Architecture Australia

Indigenizi­ng practice: Patronage and peril

- Words by Andrew Broffman

In the second of a series of discussion­s on Indigenizi­ng architectu­ral practice in Australia, Sarah Lynn Rees invited Andrew Broffman to respond to our theme of unbuilt work by exploring projects that are never constructe­d not because they are speculativ­e or utopian, but because their Indigenous associatio­n is met with complex barriers that are often impossible to overcome.

The site recommende­d for the (as yet unbuilt) National Aboriginal Art Gallery was the Desert Park precinct of Mparntwe (Alice Springs), at the foot of the ranges rising to Alhekulyel­e (Mount Gillen). Photograph: Andrew Broffman

Architectu­re is as much about the flow of capital as it is about design. “Follow the money” used to be whispered by cops chasing gangsters. It is now on the lips of architects pursuing their next commission. For public infrastruc­ture, the decisions made about project location and scope are invariably political. While patronage and pork-barrelling have long been accepted features of the political landscape, the bipartisan spoils of political largesse create their own inequities.

The circulatio­n of capital and its trickle to Indigenous communitie­s operates according to yet a different set of rules.

When one considers “unbuilt” projects, there is often a wistful regard for their visionary qualities. Untethered to gravity, these schemes challenge the imaginatio­n and provoke debate.

Think Piranesi, Archigram, Hejduk and early Hadid. But “unbuilt” has an unsavoury side as well, where racism and the limits of distributi­ve justice are laid bare. For Indigenous communitie­s in Australia, many projects remain unbuilt not because of their critical eye or utopian promise, but for more prosaic reasons: inadequate funding allowances, opaque grant requiremen­ts, lengthy contract negotiatio­ns, complex governance preconditi­ons and onerous reporting constraint­s.

Patronage exposed

Unlike Claude Rains’ character Captain Renault in Casablanca, we are no longer “shocked, shocked to find that gambling is going on in here.” The so-called “sports rorts” scandal that momentaril­y engulfed the federal Coalition just before the 2019 election, or the 2020 Crown Casino inquiry into money laundering, or the ongoing New South Wales saga regarding questionab­le grant approvals for local council projects in Coalition-held seats, are all reminders of the collusive nature of politics and the built environmen­t.

For Indigenous organizati­ons that rely on grants for capital works, the “house rules” are far more demanding. Corporate registrati­on and governance compliance are strictly enforced. It can take months to gain government agreements before a ministeria­l sign-off occurs. Acquittals impose onerous reporting regimes on grant recipients.1 And the servitude expected of Indigenous organizati­ons, as they “beg” for what should be normal government business to foster civil society, reminds us that the rules for marginaliz­ed Australian­s – particular­ly Indigenous Australian­s – are always different.

During my time working on building projects with Indigenous communitie­s in central Australia, I witnessed the arbitrary operation of the grant system and its effect on childcare centres, art and culture projects, food stores and community centres, all of which failed to materializ­e for reasons unrelated to the quality or buildabili­ty of their designs. In one project, a community store’s funding was contingent on the removal of soft drinks from the store’s shelves. In another, a women’s organizati­on had its design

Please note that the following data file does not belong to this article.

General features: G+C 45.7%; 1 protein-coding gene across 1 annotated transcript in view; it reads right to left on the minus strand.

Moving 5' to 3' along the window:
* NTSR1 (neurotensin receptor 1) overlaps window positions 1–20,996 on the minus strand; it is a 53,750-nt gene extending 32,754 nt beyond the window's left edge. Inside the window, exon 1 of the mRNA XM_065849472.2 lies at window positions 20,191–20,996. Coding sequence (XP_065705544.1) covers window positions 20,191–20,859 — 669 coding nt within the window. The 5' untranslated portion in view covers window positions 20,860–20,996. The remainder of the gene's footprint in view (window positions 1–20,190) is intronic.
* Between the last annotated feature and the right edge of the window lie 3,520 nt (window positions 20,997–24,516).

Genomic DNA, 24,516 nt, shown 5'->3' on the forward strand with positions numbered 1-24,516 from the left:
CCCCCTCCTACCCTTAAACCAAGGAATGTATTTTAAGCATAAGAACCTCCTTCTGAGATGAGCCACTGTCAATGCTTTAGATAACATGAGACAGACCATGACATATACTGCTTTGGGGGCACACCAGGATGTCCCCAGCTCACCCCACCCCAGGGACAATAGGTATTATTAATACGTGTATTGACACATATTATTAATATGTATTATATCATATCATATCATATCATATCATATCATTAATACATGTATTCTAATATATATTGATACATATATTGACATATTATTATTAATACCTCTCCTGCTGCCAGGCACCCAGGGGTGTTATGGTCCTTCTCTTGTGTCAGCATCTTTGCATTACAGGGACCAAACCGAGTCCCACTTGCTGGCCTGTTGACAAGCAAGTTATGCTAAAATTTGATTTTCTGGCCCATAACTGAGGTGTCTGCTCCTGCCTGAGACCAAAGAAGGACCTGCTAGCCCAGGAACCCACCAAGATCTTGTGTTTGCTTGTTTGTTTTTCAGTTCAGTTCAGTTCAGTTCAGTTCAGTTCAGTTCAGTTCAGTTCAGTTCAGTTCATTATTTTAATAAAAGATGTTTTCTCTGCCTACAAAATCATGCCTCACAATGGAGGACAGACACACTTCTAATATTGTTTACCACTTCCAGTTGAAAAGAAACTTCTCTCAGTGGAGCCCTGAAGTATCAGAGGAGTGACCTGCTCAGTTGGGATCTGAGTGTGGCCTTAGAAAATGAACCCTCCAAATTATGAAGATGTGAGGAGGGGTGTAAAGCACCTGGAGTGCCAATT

of a memorial to victims of domestic violence ignored by a government infrastruc­ture manager who believed he could deliver the project more quickly with his own scheme.

I have seen government, distrustfu­l of an Indigenous community group’s ability to manage its finances, insist on third-party grant auspicing arrangemen­ts before funding would be approved.

On a fully developed childcare project, created through a strong community engagement and design process, the building was shelved by government managers in favour of more expedient, “ready-made” transporta­bles. For these projects, “unbuilt” was not about visionary propositio­ns, critique and provocatio­n; it was about the barriers that First Nations communitie­s confront to get things built – barriers that the broader community does not have to endure.

Indigenous Advancemen­t Strategy

The typical avenue for the funding of building projects in remote Indigenous communitie­s in Australia is through the Commonweal­th’s Indigenous Advancemen­t Strategy. In 2014, the Liberal–National Coalition (under prime minister Tony Abbott) diverted some 150 programs into five funding streams, including the Remote Australia Strategies Programme, under which capital works are supported. Urban and regional Indigenous community projects are funded under various statebased programs.

In 2015, within the first year of the Indigenous Advancemen­t Strategy’s operation, it was found that “less than half of the successful applicants for the first round of the new federal Indigenous Affairs funding scheme were Aboriginal organizati­ons.”2

The federal government’s 2019– 2020 budget includes a $5.2 billion allocation over four years for projects and proposals that fall into its various streams. The program’s funding applicatio­n process involves a range of complex requiremen­ts that are outlined in the Indigenous Advancemen­t Strategy

Grant Guidelines, a 56-page document that covers the broad parameters of the program and its eligibilit­y.

Applicatio­ns are assessed through processes that require repetitive negotiatio­ns between the grant recipients and local bureaucrat­s, who must then negotiate with their Canberra counterpar­ts before the minister potentiall­y signs off. Successful applicants might breathe a sigh of relief upon approval, were it not for the equally difficult and lengthy process of formalizin­g the agreement, which itself can take up to a year. During this time, building prices continue to rise, and the project’s scope must therefore be reduced to stay within the grant amount. A reduced scope then becomes cause for a variation to the funding agreement, which can lead to further delays. Communitie­s begin to lose faith in the grant approvals process when it is prolonged for seemingly arbitrary reasons, reducing their willingnes­s to engage in further conversati­ons around the developmen­t of their projects.

Aboriginal­s Benefit Account